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Osteoarthritis, or degenerative joint disease, is one of the most common types of arthritis. It is characterized by wear and tear of the joint’s cartilage. Cartilage is the part of the joint that cushions the ends of the bones. When the cartilage breaks down, the bones rub against each other, causing pain and loss of movement.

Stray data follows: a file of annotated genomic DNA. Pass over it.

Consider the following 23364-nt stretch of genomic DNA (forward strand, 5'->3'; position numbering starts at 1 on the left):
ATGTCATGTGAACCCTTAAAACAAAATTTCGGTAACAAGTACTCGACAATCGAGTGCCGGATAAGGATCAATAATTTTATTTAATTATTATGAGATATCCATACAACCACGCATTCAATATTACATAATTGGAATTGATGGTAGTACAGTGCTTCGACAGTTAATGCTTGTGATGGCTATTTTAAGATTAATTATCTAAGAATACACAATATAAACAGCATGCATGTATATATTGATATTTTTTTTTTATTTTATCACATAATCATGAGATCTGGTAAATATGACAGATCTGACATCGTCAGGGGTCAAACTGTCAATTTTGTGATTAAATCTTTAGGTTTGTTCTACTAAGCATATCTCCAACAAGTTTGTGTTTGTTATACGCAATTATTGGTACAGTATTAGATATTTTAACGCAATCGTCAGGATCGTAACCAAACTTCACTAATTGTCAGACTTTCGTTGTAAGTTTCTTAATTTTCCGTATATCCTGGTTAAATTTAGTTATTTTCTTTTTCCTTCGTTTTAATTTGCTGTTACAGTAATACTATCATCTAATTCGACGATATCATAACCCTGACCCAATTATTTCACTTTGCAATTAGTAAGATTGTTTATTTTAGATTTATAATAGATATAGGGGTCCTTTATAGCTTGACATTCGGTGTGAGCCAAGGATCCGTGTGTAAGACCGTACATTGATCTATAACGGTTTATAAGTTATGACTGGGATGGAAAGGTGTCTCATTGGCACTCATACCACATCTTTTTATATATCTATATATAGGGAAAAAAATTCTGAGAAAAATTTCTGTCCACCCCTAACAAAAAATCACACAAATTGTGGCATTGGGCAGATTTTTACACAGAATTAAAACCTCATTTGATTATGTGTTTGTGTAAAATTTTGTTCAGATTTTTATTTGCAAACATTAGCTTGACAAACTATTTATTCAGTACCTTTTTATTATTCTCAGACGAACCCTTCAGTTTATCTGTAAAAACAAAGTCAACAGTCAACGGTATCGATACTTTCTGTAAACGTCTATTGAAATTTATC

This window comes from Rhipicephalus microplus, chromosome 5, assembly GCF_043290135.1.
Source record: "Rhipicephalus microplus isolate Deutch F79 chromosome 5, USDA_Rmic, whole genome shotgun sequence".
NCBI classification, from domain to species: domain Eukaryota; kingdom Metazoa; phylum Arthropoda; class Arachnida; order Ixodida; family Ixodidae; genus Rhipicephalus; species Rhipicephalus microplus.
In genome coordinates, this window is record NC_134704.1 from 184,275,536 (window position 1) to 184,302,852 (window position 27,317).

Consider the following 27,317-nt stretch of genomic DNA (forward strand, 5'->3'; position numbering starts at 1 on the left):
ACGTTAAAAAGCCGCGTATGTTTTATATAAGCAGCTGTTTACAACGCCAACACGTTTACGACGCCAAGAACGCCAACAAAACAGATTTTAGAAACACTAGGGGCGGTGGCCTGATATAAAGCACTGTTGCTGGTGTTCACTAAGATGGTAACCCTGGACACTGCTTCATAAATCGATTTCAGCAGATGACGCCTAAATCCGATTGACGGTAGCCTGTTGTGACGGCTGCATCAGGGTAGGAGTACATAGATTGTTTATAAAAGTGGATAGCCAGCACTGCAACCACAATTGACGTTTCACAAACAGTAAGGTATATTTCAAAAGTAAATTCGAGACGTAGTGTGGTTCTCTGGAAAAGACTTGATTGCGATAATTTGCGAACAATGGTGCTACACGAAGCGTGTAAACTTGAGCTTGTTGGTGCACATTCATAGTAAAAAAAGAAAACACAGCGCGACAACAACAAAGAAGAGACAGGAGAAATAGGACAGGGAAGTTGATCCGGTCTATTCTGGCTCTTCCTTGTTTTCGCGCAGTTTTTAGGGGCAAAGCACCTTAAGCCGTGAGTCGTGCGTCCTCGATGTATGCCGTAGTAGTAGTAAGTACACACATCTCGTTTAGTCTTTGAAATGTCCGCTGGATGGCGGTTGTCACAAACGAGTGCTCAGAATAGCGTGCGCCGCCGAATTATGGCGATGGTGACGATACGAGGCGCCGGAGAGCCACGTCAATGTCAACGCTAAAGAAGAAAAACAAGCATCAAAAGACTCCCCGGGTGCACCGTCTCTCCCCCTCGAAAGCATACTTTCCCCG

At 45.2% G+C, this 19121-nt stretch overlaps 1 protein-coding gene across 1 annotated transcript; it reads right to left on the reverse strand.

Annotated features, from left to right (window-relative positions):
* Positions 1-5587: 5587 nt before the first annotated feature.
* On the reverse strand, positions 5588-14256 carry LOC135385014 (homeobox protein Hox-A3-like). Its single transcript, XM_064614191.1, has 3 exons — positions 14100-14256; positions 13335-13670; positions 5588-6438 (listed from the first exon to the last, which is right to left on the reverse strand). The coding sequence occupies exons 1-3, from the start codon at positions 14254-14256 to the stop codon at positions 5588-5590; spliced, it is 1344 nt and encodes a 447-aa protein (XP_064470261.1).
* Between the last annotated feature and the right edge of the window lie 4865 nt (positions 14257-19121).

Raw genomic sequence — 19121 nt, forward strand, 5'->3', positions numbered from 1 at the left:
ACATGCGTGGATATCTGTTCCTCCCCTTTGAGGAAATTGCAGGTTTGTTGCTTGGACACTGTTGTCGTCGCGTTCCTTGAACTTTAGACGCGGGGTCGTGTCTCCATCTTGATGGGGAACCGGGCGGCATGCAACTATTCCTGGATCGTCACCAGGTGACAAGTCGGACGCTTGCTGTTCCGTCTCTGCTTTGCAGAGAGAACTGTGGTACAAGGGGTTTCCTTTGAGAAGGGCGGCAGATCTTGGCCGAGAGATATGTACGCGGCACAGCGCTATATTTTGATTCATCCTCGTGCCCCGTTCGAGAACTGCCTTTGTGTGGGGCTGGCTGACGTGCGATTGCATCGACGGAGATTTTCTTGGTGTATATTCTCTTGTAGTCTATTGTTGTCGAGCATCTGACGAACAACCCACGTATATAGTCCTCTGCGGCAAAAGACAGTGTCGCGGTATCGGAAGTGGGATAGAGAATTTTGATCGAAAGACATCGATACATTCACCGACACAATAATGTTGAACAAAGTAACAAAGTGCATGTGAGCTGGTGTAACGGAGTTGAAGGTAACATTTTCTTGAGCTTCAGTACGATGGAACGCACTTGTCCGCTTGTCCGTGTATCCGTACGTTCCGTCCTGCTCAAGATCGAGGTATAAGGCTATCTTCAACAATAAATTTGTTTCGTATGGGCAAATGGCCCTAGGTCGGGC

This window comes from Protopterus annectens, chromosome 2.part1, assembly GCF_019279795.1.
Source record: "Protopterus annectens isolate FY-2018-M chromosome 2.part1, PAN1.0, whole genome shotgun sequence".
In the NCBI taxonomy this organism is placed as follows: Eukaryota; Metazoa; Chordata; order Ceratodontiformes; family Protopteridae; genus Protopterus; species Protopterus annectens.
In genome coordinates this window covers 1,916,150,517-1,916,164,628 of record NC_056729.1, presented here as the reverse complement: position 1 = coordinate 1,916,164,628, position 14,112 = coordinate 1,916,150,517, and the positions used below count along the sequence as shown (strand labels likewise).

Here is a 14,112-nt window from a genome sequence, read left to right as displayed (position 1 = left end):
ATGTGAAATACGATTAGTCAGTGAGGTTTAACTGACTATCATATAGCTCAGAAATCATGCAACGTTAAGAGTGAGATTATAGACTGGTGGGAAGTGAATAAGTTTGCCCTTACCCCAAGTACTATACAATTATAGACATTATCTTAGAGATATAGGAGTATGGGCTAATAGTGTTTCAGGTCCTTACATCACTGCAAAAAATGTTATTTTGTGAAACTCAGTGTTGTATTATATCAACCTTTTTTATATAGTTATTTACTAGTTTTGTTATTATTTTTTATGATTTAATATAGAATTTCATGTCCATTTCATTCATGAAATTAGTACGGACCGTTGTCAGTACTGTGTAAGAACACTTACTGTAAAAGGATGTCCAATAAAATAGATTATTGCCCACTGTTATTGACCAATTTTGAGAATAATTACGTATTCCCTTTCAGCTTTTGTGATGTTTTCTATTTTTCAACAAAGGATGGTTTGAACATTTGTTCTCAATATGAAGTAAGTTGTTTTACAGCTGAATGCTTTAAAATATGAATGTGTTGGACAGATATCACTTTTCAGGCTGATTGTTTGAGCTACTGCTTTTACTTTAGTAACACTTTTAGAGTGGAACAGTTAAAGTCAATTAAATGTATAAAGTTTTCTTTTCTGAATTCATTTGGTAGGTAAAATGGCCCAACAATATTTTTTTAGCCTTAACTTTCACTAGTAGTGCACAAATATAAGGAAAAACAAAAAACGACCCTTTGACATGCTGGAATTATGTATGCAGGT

For many years, it was thought that people with arthritis should avoid exercise because it would further damage the joints. Now doctors and therapists know that people with arthritis can improve their health through moderate exercise without hurting their joints. One slogan frequently used with arthritis is “motion is lotion”, meaning that movement helps to lubricate the joint and keep it mobile. Exercise also keeps the muscles surrounding the joints strong, which helps to protect the joint. Other benefits of exercise include improving your energy level, helping you sleep better, and enhancing your sense of well-being. One general rule to follow is that if you have more than two hours of increased soreness or discomfort after exercise, then you have done too much. Back down on the amount of exercise during the next session. Along with your prescribed medications, rest, and other parts of your arthritis treatment program, regular exercise can help keep your joints in working order so you can continue your daily activities. Contact your local Physical Therapist to start your exercise program.